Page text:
Youth Take Centre Stage to Shed Light on Homelessness.
The Access to Music Foundation will present an original piece of work developed by street-involved youth actors to convey the crucial message; No-One is Disposable.
Beginning Saturday night, November 7th, The Waterfront Theatre on Granville Island will play host to Death in a Dumpster: The Musical.
This is a world premiere of an original musical based on a short play by noted Vancouver-based anti-poverty activist and playwright Sheila Baxter that explores and contextualizes the root causes of homelessness. Baxter has given her blessing to the new version, saying “I am so thrilled that this is happening. Too many die of homelessness. We must, through the arts, bring awareness and make change”.
The work has been collaboratively written, composed, and will be performed by a group of street-involved youth actors, whose raw skill has been honed through mentorship, encouragement and guidance from distinguished professionals including composer Neil Weisensel, most recently of Vancouver Opera’s Stickboy fame. Weisensel himself notes that “this is a very strong and devastatingly good piece of music theatre. The (youth) writers are to be commended”.
The play follows the tragic story of Danny, who comes to Vancouver from the Maritimes in search of his mother, who abandoned him when he was young. Finding himself broke and homeless, Danny takes shelter near a dumpster, where he meets a host of characters including Daisy, the bag lady who forces herself to forget, Jack, the irascible alcoholic with a penchant for listerine and Josie, the transgender sex-worker looking for a way out.
The collaborative project has been built upon the exceptional talents of eight street-involved youth, who unilaterally have expressed greater courage and direction since becoming involved. “These youth have all faced difficult challenges” says Access to Music Foundation’s CEO Elka Yarlowe, “But we have seen a hugely positive change in these youth since they have become involved with ‘Death In a Dumpster’. The arts provide a first point of entry for youth to access services which will allow them to transition away from the streets and thrive”.
Directions Youth Services, who provide free meals, a detox and a drop-in centre as well as other services, were crucial in getting this project off the ground. Directions are one of BC’s few youth service agencies that provide arts based activities for youth on a regular basis. Celebrating their 10th anniversary this year, they facilitated initial script meetings between Access to Music, mentors and the youth collaborators and enabled initial rehearsals to take place on site at their Burrard Street address.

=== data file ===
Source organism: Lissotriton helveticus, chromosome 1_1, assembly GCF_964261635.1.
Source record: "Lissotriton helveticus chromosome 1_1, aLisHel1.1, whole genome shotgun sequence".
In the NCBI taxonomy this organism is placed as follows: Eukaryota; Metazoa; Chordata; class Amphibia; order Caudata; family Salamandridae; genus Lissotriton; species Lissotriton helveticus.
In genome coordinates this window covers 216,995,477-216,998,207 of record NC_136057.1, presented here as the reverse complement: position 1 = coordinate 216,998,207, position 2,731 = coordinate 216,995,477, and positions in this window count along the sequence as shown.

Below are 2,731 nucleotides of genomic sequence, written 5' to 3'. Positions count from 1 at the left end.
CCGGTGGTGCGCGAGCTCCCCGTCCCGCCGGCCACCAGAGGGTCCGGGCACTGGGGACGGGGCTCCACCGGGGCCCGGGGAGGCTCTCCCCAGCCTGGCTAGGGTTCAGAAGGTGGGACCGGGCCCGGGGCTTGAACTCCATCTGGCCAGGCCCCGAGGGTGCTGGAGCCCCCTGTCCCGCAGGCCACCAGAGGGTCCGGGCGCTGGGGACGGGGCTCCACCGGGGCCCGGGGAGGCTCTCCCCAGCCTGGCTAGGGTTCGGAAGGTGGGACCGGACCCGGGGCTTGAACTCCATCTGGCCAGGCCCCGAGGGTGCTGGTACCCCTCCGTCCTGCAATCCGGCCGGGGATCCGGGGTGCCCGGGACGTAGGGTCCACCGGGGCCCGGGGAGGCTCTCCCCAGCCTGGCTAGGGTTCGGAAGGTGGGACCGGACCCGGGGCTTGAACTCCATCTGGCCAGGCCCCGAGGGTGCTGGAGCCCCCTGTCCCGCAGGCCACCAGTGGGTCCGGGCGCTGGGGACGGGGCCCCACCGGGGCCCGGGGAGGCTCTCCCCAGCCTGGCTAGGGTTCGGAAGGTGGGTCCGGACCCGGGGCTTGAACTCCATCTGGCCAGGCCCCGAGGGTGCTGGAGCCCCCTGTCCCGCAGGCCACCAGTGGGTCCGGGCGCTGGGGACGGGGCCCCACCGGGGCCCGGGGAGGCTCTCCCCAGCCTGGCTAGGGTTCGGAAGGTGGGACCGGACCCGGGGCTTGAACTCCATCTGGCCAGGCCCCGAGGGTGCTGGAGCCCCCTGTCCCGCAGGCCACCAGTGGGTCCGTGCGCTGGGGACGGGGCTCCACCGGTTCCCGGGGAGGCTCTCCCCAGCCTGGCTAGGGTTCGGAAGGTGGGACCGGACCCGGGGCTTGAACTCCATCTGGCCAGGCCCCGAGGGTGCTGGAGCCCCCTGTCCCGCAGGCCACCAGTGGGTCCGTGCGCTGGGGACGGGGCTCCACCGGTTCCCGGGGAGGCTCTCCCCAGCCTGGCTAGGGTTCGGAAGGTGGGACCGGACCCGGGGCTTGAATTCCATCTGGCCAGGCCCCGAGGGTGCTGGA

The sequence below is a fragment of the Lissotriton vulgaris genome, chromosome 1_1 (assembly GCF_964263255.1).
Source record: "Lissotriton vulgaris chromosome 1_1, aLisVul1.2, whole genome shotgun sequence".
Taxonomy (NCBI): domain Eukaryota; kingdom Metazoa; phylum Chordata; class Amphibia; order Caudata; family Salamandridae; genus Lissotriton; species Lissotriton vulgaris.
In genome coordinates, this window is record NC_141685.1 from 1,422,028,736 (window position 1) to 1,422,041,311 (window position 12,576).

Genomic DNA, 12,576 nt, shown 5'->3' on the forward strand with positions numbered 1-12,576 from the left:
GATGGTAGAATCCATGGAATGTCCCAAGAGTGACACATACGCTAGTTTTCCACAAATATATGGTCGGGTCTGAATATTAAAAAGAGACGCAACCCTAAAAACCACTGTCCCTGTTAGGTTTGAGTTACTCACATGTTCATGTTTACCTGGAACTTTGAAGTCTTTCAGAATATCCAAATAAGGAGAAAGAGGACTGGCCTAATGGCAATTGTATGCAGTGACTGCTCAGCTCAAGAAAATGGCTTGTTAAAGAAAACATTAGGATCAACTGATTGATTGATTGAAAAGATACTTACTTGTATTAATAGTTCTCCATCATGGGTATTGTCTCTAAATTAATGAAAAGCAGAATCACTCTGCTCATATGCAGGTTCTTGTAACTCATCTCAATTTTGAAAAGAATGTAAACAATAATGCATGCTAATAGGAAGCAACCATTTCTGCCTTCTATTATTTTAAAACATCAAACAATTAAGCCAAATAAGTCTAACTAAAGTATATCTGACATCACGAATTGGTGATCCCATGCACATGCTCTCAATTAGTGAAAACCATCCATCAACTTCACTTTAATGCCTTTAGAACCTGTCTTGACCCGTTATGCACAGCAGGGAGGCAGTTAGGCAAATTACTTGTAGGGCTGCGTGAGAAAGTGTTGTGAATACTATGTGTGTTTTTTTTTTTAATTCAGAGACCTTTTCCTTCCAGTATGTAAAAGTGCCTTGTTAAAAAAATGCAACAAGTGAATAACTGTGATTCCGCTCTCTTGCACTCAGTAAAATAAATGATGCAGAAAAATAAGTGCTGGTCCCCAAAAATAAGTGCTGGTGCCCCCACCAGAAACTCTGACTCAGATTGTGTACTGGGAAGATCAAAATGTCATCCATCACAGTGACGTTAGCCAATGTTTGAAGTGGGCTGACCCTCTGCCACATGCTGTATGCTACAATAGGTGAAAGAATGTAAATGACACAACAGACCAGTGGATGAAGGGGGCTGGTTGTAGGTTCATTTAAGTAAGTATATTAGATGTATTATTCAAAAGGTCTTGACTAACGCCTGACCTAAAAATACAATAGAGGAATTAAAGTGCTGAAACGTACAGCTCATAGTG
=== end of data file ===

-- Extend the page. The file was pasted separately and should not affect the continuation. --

Other people attracted to the project include members of celebrated Canadian band Spirit of the West, international stage director and theatre educator Joe Hinks, award-winning filmmaker Colin Andrew Ford, who is creating a documentary alongside the production which will chronicle the growth within the youth involved and the challenges that they have overcome, and long-time Symphony Violinist and Youth Outreach Co-Ordinator Carolyn Cole amongst other notables from music and theatre.
Access to Music Foundation is proud to present Death In a Dumpster: The Musical. The show will open on November 7th 2015. Additional performances take place November 11th and 14th at 8:00 p.m.
Opening night tickets are $50 and will gain patrons access to a special, post-show VIP gala celebrating Directions 10th Anniversary. General admission is $20. All shows are at Waterfront Theatre, Granville Island. Doors open at 7:30.
Tickets can be purchased at http://www.brownpapertickets.com/event/2226626
You can find out more about the project at www.deathinadumpster.ca
To help support the production, you can donate to our crowdfunding page: https://fundrazr.com/campaigns/a12nve
About Access to Music: Access to Music Foundation has been providing barrier free creative tools and opportunities to under-served public and Aboriginal schools and at-risk youth populations across BC since 2007. Contributions of over $250,000 worth of instruments to public school music programs have benefitted close to 9,000 students from Delta to Haida Gwaii. Songwriters of a New Generation (SONG), and QSONG for Queer and allied youth has given 200 young musicians, ages 14-24, the opportunity to advance their music skills through the guidance of mentors. Their newest project, “Artist in the Classroom” will place professional musicians in a 4 month residency in inner city schools to work with hundreds of students who are experiencing poverty, bullying, and are most likely to be affected by gang activity.
Access to Music Foundation is a small but highly effective charitable organization with a mandate to provide BC’s youth with the tools to thrive through music education and creation. The Foundation’s mission is to provide long term music and arts programming that are delivered within a therapeutic context where youth can regain self esteem, learn job related skills, and find personal agency.